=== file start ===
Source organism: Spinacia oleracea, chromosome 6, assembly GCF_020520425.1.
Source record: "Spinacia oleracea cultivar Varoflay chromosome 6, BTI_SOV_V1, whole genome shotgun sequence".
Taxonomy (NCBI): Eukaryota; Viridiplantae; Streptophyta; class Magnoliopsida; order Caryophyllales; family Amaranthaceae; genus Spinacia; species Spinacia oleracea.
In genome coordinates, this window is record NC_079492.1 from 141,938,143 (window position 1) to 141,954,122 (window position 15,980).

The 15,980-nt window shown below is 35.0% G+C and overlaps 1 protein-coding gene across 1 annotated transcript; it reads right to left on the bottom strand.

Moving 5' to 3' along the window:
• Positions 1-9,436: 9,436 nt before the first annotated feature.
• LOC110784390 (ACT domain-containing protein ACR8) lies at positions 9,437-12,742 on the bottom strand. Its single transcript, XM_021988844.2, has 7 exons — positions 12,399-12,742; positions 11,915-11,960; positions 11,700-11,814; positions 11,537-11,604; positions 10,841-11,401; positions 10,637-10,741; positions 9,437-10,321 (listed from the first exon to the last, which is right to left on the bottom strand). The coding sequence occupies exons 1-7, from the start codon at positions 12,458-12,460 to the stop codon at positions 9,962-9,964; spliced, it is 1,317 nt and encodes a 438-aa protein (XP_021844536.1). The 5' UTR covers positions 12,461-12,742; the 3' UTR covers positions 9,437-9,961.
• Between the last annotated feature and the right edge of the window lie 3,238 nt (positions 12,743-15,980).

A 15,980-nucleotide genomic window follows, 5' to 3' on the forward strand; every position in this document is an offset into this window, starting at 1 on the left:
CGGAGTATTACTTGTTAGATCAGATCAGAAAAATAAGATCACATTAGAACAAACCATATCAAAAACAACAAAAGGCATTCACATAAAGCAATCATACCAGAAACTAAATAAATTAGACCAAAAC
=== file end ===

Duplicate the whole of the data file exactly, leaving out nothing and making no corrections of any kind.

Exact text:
Source organism: Spinacia oleracea, chromosome 6, assembly GCF_020520425.1.
Source record: "Spinacia oleracea cultivar Varoflay chromosome 6, BTI_SOV_V1, whole genome shotgun sequence".
Taxonomy (NCBI): Eukaryota; Viridiplantae; Streptophyta; class Magnoliopsida; order Caryophyllales; family Amaranthaceae; genus Spinacia; species Spinacia oleracea.
In genome coordinates, this window is record NC_079492.1 from 141,938,143 (window position 1) to 141,954,122 (window position 15,980).

The 15,980-nt window shown below is 35.0% G+C and overlaps 1 protein-coding gene across 1 annotated transcript; it reads right to left on the bottom strand.

Moving 5' to 3' along the window:
• Positions 1-9,436: 9,436 nt before the first annotated feature.
• LOC110784390 (ACT domain-containing protein ACR8) lies at positions 9,437-12,742 on the bottom strand. Its single transcript, XM_021988844.2, has 7 exons — positions 12,399-12,742; positions 11,915-11,960; positions 11,700-11,814; positions 11,537-11,604; positions 10,841-11,401; positions 10,637-10,741; positions 9,437-10,321 (listed from the first exon to the last, which is right to left on the bottom strand). The coding sequence occupies exons 1-7, from the start codon at positions 12,458-12,460 to the stop codon at positions 9,962-9,964; spliced, it is 1,317 nt and encodes a 438-aa protein (XP_021844536.1). The 5' UTR covers positions 12,461-12,742; the 3' UTR covers positions 9,437-9,961.
• Between the last annotated feature and the right edge of the window lie 3,238 nt (positions 12,743-15,980).

A 15,980-nucleotide genomic window follows, 5' to 3' on the forward strand; every position in this document is an offset into this window, starting at 1 on the left:
CGGAGTATTACTTGTTAGATCAGATCAGAAAAATAAGATCACATTAGAACAAACCATATCAAAAACAACAAAAGGCATTCACATAAAGCAATCATACCAGAAACTAAATAAATTAGACCAAAAC